How do judges decide cases? Lawyers and scholars have long debated this question, which has important implications for normative theories about how judges should decide cases. This seminar will examine these positive and normative accounts of judging in a variety of contexts, seeking to integrate social science research with a lawyer’s internal perspective on the judicial process. The seminar will begin with the dominant theories of judging in legal scholarship: formalism, skepticism, and institutionalism. It will then turn to the dominant models in political science: the legal, attitudinal, and strategic models. Finally, the seminar will discuss implications of these theories of judicial behavior for topics such as judicial review, statutory interpretation, interactions among judges on collegial courts, the judicial confirmation process, and the institutional design of courts.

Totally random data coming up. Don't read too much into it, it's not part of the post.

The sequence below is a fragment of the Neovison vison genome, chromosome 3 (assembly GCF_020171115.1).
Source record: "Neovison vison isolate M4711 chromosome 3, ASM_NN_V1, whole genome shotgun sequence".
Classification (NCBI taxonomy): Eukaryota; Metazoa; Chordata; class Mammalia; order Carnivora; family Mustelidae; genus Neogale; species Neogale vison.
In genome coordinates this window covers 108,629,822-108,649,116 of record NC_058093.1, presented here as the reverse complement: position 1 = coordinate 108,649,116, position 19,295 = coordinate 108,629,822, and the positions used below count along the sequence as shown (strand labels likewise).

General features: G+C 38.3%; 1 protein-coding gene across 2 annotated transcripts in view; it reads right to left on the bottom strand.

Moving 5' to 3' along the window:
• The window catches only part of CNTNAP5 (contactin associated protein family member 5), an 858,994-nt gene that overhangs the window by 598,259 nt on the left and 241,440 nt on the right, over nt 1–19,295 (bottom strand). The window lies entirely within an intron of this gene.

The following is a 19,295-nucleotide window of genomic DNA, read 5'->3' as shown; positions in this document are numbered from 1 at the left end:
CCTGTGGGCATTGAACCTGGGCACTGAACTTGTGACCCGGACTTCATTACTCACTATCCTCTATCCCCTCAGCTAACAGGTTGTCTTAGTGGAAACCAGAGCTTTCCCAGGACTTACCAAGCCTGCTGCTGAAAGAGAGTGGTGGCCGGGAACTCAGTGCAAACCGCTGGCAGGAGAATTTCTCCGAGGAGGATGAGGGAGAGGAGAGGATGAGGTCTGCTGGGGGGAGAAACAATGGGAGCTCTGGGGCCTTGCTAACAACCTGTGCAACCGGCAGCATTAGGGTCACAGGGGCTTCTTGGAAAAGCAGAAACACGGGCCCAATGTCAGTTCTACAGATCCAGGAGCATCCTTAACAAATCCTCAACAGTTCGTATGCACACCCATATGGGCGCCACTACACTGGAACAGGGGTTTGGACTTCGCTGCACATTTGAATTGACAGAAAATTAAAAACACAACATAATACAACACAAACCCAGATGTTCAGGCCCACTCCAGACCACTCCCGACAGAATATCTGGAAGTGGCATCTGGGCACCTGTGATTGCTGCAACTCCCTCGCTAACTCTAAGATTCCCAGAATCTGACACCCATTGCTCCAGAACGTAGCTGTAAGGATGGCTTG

*Yes means professor requires everyone in the course to submit a substantial research paper (which is the requirement standard in Academic Policies), so no paperwork required to be submitted to SRO. No means student must timely submit paperwork to SRO if intending to use a paper in this course to satisfy the Writing Requirement.
**Yes indicates course credits count towards UVA Law’s Prof. Skills graduation requirement, not necessarily a skills requirements for any particular state bar.